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A Common-Sense View of the Mind Cure, by Laura M. Westall, [1908], at

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WE think in pictures.

Each idea which is presented to the mind forms a picture. Thus, if I say, "I hear a robin singing," a picture of a redbreast on the branch of a tree, with his throat swelling with song, will probably form in your mind. Or if I should say, "The sea is blue to-day," a vision of a wide expanse of blue water, with white-capped waves shimmering in the sunshine, will appear to you.

Why is this?

We saw in chapter first that it was not so in the beginning; our ability to form mental pictures is due to what is called "association "--object with sound, sound with object, etc.--and that the wider our sense-experience,

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especially in early childhood, the greater our ability to form concepts or pictures. We thus get a glimpse of how imagination may be cultivated.

How important it is in life we can in part realize by reflecting how essential it is to art, music, literature, science, invention, and discovery.

Thus: The artist sees mentally his picture or statue as it is to appear before he has touched brush or chisel.

The architect sees the cathedral fully completed "in his mind's eye" before the ground is broken for the foundation.

The musician hears the cadences of his symphony before he has written a line of the score, and did not Columbus have imagination? And Watts, Bell, Darwin, and Marconi?

In fact, starting with the savage who naturally and appropriately exprest his thoughts in "picture-writing," the civilization of to-day has become what it is largely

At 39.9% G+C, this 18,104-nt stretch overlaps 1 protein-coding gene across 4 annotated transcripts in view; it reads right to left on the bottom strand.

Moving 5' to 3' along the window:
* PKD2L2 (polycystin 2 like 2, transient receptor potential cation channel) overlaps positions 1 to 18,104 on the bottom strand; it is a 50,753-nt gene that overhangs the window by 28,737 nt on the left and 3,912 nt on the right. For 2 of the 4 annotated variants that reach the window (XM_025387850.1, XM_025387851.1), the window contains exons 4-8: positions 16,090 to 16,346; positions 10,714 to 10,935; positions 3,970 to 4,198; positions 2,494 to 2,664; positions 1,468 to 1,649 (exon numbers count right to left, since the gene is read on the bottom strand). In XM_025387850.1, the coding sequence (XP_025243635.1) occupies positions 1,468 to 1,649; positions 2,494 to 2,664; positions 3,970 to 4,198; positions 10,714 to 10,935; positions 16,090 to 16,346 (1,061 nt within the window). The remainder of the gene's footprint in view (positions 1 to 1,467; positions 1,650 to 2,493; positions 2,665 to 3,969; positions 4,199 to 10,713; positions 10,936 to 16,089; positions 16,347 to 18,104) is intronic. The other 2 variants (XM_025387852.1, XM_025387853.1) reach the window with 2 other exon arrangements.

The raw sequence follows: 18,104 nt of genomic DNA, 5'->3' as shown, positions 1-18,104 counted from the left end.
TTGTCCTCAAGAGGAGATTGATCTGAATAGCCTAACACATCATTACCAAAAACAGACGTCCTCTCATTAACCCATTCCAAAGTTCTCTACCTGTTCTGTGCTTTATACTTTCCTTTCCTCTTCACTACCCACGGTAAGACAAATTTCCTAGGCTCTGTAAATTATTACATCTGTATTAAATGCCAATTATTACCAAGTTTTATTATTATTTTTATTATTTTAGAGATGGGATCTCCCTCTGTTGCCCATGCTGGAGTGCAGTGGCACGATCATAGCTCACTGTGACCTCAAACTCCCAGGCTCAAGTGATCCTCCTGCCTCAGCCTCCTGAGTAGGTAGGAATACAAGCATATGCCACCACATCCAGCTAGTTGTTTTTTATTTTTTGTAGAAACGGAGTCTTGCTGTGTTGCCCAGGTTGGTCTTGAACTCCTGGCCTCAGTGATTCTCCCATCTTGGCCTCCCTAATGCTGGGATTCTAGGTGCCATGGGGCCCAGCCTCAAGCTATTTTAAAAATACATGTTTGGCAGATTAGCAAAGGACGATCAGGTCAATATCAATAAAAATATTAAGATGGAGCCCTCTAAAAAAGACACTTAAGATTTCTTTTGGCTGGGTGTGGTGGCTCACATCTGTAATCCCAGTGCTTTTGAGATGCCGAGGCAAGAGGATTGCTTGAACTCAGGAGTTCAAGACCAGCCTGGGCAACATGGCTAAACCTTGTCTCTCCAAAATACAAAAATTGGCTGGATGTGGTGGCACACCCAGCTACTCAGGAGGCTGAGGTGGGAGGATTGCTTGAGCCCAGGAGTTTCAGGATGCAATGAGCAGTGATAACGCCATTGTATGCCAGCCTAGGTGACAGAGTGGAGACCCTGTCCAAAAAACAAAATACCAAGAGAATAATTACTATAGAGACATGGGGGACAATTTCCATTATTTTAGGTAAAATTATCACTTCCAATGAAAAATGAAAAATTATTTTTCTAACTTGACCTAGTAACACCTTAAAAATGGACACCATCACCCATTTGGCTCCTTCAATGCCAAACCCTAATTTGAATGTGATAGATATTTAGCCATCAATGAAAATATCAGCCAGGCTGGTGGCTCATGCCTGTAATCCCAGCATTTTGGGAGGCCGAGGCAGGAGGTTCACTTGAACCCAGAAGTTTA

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through the imaginative power of the human mind.

The relation which imagination sustains to the mind is so intimate as hardly to permit of dissociation. It would seem absurd to say imagination is mind, yet if we think in pictures, if the component elements of ideas are pictures, which is imagination and which is mind or thought? Take our concept of God, for instance. Where is the person who can think of God as a pure abstraction? If we take away the form in which imagination clothes our concept, what is left?

This may seem a digression; but in reality it serves to show how impossible it is for us to think except in pictures.

That is why, when we think of ourselves, we form a picture in our minds of ourselves. It differs from the picture others form. No one has the gift to "see himself as others see him," but true or false it is vitally important.

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Since every idea must clothe itself in some form, then the influence of ideas upon the mind--that is, the reasoning faculties--must be largely determined by the form in which they present themselves.

For instance: You are walking through the woods and inadvertently step upon a crooked stick which curls up around your ankle. Instantly you think "snake," for a picture of a snake twining around your ankle forms in your mind.

Now, one of two things will happen: If you are in the habit of controlling yourself, acting upon reason rather than impulse, you will stop and investigate. If not, your imagination will swamp your reason, and you will believe "snake," scream, and run.

Or again: Suppose that you array yourself in your finest raiment with a view to attending some social function at which you wish to look your best. Before leaving home, you survey yourself in the mirror

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with satisfaction, deciding that your appointments are in perfect taste and harmony, even elegance, and go forth to bewilder all beholders. But arriving on the scene, you meet an acquaintance, who, after looking you over with a critical eye, turns away with an expression which plainly says: "Poor thing! Why doesn't she learn how to dress?"